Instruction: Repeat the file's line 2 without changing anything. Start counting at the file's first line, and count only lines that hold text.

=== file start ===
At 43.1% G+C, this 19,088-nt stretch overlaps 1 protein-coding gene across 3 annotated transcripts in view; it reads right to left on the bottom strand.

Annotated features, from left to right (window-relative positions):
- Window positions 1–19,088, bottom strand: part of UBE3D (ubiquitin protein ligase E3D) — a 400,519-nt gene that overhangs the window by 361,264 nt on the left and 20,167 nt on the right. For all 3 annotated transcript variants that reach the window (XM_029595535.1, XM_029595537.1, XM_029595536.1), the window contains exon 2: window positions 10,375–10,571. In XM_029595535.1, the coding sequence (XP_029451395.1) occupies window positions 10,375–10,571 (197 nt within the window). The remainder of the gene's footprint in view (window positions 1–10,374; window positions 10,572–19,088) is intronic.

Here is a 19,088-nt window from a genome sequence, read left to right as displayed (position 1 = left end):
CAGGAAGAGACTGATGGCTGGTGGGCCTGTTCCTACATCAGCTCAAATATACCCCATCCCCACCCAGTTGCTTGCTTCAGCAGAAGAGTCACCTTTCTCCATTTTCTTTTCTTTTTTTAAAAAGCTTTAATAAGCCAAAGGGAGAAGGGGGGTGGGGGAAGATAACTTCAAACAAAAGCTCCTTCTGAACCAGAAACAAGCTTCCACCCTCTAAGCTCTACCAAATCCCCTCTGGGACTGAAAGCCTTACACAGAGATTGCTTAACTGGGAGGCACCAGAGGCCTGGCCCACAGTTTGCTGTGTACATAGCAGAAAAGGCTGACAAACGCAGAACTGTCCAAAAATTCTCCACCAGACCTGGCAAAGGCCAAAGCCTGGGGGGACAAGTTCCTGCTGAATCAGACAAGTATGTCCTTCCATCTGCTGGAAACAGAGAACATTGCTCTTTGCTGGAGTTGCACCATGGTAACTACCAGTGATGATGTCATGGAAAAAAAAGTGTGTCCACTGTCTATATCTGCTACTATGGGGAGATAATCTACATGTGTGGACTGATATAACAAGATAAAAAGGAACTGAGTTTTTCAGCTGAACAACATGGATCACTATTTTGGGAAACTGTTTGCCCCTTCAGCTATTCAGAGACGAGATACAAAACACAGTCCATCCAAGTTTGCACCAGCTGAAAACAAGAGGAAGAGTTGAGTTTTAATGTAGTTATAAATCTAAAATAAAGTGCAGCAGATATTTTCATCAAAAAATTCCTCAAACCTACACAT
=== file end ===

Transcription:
Annotated features, from left to right (window-relative positions):